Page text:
Harrison Richmond is Tennis All-American
Published Wednesday, May 25, 2011
By Tommy Howard
That's the word to describe the honor Harrison Richmond received on Monday.
His friend and former Waccamaw tennis teammate Wes Moran presented him with a "National High School Tennis All-American" certificate.
Only 40 of those are given out each year in all the United States to boys, and 40 to girls. And, for a junior in a small school like Waccamaw, it's an even more unusual honor.
Moran earned the recognition himself in 2008. He's now enrolled at Clemson University.
"Very few juniors get that honor," Waccamaw coach James Brown said.
Quite a record
"In the 7th grade he lost one match, but that was in California against one of the top teams in the country. Since then, he has not lost a match anywhere."
"As a high school athlete, there's no bigger honor in this country," Brown said. "And when you have a chance to do it twice -- which he will -- that's incredible."
Richmond was "very surprised" when he went to the school library Monday morning.
Brown simply sent him a text message to go there, and the tennis player was surprised to see the library filled with teammates, other athletes and his parents.
"I found out when I walked in here."
"It's a big honor to follow Wes. I'm very happy," Richmond said. "I appreciate all these guys. I couldn't do it without them."
Brown said that South Carolina is a small state as far as the number of tennis players, but still estimates 200 schools have tennis teams of 10 to 15 players. At the same time, South Carolina has a great tennis tradition.
"For a small school in Pawleys Island, South Carolina to have two of them in the last three years ..."
"What these kids are accomplishing is pretty neat," Brown said.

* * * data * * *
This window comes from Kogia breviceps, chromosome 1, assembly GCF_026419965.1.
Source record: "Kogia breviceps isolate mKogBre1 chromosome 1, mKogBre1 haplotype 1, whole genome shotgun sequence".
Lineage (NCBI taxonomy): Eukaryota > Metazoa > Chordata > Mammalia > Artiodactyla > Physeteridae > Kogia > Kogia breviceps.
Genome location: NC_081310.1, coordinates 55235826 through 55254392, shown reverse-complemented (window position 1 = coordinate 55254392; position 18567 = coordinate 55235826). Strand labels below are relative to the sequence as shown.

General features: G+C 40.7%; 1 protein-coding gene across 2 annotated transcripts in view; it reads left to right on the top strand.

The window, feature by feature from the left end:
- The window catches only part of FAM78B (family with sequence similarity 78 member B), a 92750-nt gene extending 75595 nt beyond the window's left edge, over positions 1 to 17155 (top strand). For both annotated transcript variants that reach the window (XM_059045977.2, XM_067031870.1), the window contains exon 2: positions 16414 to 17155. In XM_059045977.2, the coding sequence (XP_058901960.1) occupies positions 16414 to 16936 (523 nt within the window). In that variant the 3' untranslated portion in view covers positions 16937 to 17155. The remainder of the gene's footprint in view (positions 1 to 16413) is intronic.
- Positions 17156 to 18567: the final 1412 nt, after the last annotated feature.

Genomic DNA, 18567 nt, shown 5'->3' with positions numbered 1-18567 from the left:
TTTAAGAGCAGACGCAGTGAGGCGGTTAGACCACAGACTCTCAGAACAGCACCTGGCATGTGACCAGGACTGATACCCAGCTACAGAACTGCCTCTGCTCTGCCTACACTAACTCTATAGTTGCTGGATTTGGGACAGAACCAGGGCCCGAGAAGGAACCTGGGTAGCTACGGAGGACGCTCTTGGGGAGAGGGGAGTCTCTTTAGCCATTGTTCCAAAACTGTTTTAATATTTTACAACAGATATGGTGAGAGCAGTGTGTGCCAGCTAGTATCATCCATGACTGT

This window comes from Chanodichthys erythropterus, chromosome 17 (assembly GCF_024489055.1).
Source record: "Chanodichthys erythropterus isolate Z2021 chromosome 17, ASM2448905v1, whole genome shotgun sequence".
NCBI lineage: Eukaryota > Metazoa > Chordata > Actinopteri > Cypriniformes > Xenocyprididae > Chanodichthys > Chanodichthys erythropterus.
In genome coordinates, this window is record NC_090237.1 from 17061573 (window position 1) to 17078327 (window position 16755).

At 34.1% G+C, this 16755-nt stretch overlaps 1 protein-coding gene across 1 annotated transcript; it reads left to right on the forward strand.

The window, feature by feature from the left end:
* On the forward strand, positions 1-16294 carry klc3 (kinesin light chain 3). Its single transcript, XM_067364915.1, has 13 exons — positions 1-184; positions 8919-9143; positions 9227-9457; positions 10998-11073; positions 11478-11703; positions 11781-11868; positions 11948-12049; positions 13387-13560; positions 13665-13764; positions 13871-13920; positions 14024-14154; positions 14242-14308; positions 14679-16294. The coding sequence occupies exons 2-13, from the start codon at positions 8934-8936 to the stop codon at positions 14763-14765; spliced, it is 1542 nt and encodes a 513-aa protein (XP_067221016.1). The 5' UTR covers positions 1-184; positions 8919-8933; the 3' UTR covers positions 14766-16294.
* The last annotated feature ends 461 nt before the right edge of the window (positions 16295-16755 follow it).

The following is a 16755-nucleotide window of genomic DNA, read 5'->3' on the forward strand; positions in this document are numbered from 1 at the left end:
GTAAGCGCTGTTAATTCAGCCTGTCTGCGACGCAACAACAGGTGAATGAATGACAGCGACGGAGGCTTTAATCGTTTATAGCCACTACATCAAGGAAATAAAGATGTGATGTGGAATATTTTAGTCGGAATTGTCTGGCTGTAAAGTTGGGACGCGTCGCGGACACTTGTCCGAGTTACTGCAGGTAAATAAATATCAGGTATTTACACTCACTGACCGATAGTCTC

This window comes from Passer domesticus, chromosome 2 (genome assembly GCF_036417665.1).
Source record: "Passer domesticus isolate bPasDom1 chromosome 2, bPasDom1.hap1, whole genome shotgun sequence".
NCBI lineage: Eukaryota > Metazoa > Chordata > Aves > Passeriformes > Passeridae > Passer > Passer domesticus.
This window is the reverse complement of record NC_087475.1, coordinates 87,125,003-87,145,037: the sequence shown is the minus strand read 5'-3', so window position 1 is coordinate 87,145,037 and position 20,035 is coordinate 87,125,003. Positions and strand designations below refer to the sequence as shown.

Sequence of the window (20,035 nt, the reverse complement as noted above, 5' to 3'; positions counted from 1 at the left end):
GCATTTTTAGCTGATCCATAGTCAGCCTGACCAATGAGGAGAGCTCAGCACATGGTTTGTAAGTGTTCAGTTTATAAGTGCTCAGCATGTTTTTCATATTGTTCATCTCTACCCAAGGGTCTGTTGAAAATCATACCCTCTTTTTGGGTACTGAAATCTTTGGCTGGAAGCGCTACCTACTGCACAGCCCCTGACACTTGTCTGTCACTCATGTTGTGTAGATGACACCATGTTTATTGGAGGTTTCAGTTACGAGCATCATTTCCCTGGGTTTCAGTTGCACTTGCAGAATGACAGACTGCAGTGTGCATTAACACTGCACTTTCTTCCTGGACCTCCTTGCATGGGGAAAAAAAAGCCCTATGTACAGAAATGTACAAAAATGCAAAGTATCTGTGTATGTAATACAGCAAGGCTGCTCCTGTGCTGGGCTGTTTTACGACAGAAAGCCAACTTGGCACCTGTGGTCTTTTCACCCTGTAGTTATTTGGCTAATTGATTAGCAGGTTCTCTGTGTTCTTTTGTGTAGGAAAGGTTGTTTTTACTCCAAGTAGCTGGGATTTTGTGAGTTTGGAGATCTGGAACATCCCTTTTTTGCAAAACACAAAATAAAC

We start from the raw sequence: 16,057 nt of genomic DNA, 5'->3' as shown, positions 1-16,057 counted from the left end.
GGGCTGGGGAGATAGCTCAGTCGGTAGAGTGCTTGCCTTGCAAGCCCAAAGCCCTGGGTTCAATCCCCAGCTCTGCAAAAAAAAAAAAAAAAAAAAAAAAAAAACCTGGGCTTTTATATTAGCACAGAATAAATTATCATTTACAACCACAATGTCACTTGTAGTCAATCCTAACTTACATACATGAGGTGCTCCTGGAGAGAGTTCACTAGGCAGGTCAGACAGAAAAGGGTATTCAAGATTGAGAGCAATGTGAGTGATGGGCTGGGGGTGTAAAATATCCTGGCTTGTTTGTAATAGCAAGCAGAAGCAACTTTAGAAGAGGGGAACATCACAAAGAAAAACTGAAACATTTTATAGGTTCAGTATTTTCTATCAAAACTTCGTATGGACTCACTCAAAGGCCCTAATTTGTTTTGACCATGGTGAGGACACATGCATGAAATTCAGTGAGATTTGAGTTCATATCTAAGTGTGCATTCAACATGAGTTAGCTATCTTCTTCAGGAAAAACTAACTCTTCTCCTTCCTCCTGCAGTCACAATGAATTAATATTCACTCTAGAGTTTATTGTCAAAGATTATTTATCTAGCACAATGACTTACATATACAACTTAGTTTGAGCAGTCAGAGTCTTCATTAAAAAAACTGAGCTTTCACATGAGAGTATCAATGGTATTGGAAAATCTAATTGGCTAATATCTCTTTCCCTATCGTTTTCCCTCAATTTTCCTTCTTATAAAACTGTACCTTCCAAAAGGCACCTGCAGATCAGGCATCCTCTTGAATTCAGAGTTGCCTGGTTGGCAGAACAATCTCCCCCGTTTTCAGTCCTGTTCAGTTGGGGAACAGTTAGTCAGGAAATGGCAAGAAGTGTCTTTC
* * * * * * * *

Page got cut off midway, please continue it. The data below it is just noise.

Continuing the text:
Doctors Bill and Gayle Richmond are quite proud of their youngest of five children.
Paula, Andrea, Will, Joshua and Harrison all played tennis.
The family would go to tennis tournaments "and each had their own age group," Gayle Richmond said. "It was a lot of fun."
Harrison is just beginning the process of looking at colleges.
"He wants to go to one of the best tennis schools, and we want academics," his dad said. They're working to narrow it down to a college or university that excels in both.
Andrea and Josh were each valedictorians of their classes, and Harrison right now is number four in his class.
"The school has been incredibly helpful," Bill Richmond said, when Harrison is traveling for tennis tournaments.
Coach Brown said Harrison started playing tennis when he was about 5 years old.
"The first time I saw him, when he was about 6, the racquet was as big as he was."
Harrison's older brothers and some of the other guys who were playing tennis said, "Wait 'til Harrison gets here. He's better than all of us."
"And they were right."
Brown said Harrison has a good relationship with all the young players. "He handles things so well. He's stayed humble.
"He understands the whole thing comes about because of hard work."
Harrison's parents know well about his hard work.
"He's a very driven, focused kid," Bill Richmond said.
"He understands the geometry of the game. There's a lot of psychology in tennis.
"He's smart, very confident, aggressive and focussed."
Harrison was number one in the nation in his age group four years ago. He won the Orange Bowl tennis tournament, becoming only the second American in 25 years to do so.
He travels the world to play tennis, and is now ranked at 120 in the world in the ITF (International Tennis Federation).
The Richmonds have invited several top-level tennis players to come live with them and play against Harrison to help him hone his skills.
Wachesaw tennis pro Jimmy Mendieta instructs Harrison and a number of other top tennis players locally, both boys and girls.
Besides tennis and academics, Gayle and Bill Richmond say, Harrison likes the beach, boating and hunting. He loves sports, and they took him to the Super Bowl this year.
"He's a very good violinist," his mom said. He's been playing since he was about 4 years old. "He was All Region one time."
"The violin opens up a new world to you. It adds another dimension."
She said all the children played an instrument. Josh and Harrison played the violin and the rest played the cello.
"He's had a lot of support in the community," Bill Richmond said. People come out to matches to watch and encourage him.
Bill Richmond is founding partner and managing partner of Palmetto Emergency Physicians. He's director of emergency medicine at both Waccamaw and Georgetown hospitals.
Gayle Richmond is the founding partner of Carolina OB-GYN.